This precious little girl is Phoebe. She is a five month old dachshund (mix?) with an absolutely darling personality.
Phoebe has had an unusually rough start in her short little life. First, some subhuman jerk threw her out of a car in front of a gas station. Mercifully, someone scooped her up before she could get hit by a car.
Her next stop was the Montgomery County Animal Shelter, who immediately found her a place with E-Rescue of Houston. Phoebe was delighted to go home with her new foster family – in fact, her first action upon arrival was to throw herself into their pool and go for a swim.
Unfortunately, Phoebe promptly became very ill. They rushed her to the vet, where she was diagnosed with parvovirus. Parvo is a highly contagious disease most often seen in very young dogs – Phoebe, at five months old, is in a highly susceptible category.
Each year when you have your dog vaccinated, one of the vaccines normally given is a combination injection to prevent distemper and parvovirus. Phoebe would have been exposed before vaccination, as the incubation period for parvo is roughly seven to fourteen days, and Phoebe had been in rescue less than a week when she got sick.
Phoebe was lucky. Parvo has a very high mortality rate. Young puppies and debilitated dogs (very young or very old) only have about a 50% chance of survival historically. Parvo causes massive loss of body fluids from vomiting and diarrhea, and death generally results from the body shutting down to acute dehydration. Some dogs survive parvo only to succumb to a secondary infection that their weakened immune system can’t fight off.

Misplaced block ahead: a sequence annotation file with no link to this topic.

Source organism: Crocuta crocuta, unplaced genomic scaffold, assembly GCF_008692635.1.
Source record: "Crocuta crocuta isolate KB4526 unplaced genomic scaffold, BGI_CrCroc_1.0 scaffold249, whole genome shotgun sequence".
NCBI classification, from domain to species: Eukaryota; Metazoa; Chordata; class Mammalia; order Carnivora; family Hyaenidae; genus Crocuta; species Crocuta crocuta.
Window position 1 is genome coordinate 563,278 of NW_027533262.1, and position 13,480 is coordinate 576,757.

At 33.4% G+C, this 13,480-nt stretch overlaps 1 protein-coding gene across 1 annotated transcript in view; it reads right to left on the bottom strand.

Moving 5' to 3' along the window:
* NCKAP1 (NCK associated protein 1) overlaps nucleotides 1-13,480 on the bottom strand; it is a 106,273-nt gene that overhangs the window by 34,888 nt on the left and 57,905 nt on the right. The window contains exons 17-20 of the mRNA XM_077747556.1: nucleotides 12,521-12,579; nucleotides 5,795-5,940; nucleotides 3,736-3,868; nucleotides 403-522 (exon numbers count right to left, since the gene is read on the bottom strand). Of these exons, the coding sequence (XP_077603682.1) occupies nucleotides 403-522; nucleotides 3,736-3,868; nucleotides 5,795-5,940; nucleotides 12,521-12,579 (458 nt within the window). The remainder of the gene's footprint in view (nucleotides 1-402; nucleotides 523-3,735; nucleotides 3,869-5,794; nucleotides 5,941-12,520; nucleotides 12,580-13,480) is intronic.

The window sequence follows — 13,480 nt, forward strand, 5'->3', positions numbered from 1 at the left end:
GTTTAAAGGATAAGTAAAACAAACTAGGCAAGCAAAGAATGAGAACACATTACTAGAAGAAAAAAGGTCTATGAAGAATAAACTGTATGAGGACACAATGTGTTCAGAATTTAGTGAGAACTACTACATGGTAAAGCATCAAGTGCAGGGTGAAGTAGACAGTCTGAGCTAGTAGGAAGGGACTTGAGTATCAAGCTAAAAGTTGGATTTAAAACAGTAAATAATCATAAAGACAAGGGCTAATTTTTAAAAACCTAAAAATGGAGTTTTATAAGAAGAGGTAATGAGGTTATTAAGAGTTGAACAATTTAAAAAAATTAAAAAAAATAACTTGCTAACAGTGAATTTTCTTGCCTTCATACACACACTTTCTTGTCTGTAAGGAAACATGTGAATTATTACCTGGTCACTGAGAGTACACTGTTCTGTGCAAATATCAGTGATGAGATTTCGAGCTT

The good news is that vets are seeing considerable success in treating Parvo with the human influenza drug Tamiflu. Phoebe was very, very lucky. She had excellent and immediate veterinary care, and she was treated with Tamiflu, anti-nausea medication, and intravenous fluids. She was also given prophylactic antibiotics to prevent any other opportunistic bacterial or viral conditions from attacking her weakened system.
Phoebe has made a full recovery! She is once again happy, healthy, and playing like a very small whirlwind. And she needs a forever home, too.
This little girl is a survivor.
The bad news is that Phoebe’s treatment was quite expensive. She spent six days in the hospital, and her total veterinary bills amounted to a staggering $1285.
Even worse, E-Rescue cannot accept any new animals into their program until they manage to pay off Phoebe’s bills. Even dogs who come into rescue perfectly healthy have vet bills, and E-Rescue cannot take on any more financial obligations with Phoebe’s medical bills outstanding.
So, dear readers, please, please, reach into your pockets and help E-Rescue. They do amazing work. Let’s help them, so that they can go on to help dozens more like happy little Phoebe. I’m going to donate, because Phoebe just got to me, and because E-Rescue is a great organization. This group is vital to the animal welfare system of Texas.
Please click on this link to make your tax deductible donation to E-Rescue of Houston.
And while you’re there, Phoebe and her friends all have detailed adoption listings at www.e-rescue-houston.org .